Thursday, March 02, 2006

From the silence--

Many, many years ago a young girl with a traditional Protestant background (many hours of sermons, ministerial prayers and Sunday school experience under her belt) went away to a small Quaker College. Within the first month, there appeared on the dorm bulletin board an invitation to attend Quaker meetings on Sunday. As transportation to a church of her custom was unavailable, she crossed the threshold of the "Meeting House" one Sunday morning in search of --she wasn't sure. This environment featured no altar, no decoration, no lectern. Its stark, warm beauty--– simple wood benches arranged in a square (participants faced each other) and bare walls with large open windows--– signaled something different. She sat down in the quiet with others gathered there. The silence was deafening. After what seemed an eternity, one man rose to speak. The silence following seemed thunderous again. Some time later another rose and shared a personal experience. Again, silence. An hour and one half later, a gentleman arose and said Amen. The people in that meeting silently departed. The young girl, bewildered by the lack of sermon and direction usually provided in her tradition religious setting, left in a most unsettled state. And on the following Sunday was strangely drawn back to that Meeting House. With each comment shared, she began, without “seemingly” acknowledging the speaker, to construct a framework of knowledge and belief upon the scaffolding provided by others. With each successive Sunday, the deafening sound of silence gradually became sweet notes of quiet to her ears. One Sunday she rose to speak and upon her sitting and the silence, knew that she had experienced one small piece of true self-knowledge and revelation in that sharing and ensuing silence.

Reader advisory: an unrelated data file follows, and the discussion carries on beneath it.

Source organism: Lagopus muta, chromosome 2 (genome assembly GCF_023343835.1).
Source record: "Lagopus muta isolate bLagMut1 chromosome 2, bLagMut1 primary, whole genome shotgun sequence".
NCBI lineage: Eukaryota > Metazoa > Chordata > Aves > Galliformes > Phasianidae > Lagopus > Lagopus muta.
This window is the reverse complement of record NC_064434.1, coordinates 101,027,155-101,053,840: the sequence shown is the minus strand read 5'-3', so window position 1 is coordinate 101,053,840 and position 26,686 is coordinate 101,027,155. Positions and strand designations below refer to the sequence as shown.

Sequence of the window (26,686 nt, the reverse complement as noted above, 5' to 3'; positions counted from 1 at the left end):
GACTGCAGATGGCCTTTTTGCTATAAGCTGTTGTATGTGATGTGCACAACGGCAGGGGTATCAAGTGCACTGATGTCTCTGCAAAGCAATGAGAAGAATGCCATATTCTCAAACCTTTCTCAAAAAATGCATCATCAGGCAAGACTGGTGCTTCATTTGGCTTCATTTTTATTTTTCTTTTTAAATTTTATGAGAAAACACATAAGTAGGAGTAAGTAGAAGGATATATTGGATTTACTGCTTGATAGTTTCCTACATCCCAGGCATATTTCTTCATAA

Today, that woman's hair is streaked with gray. She does continue to cherish opportunities for constructing knowledge upon the scaffolding provided by others. And so, after years of reading, print and edublogs, she enters the blogosphere. Treasuring the ideas of other edubloggers, and anticipating the learning that will ensue, she looks to blogging for those sweet notes of quiet and knowledge construction. As this leg of her journey begins, she wonders where the greatest power may be found-- in the development of conversations and community, or in the possibilities to make her thinking clearly visible to her.

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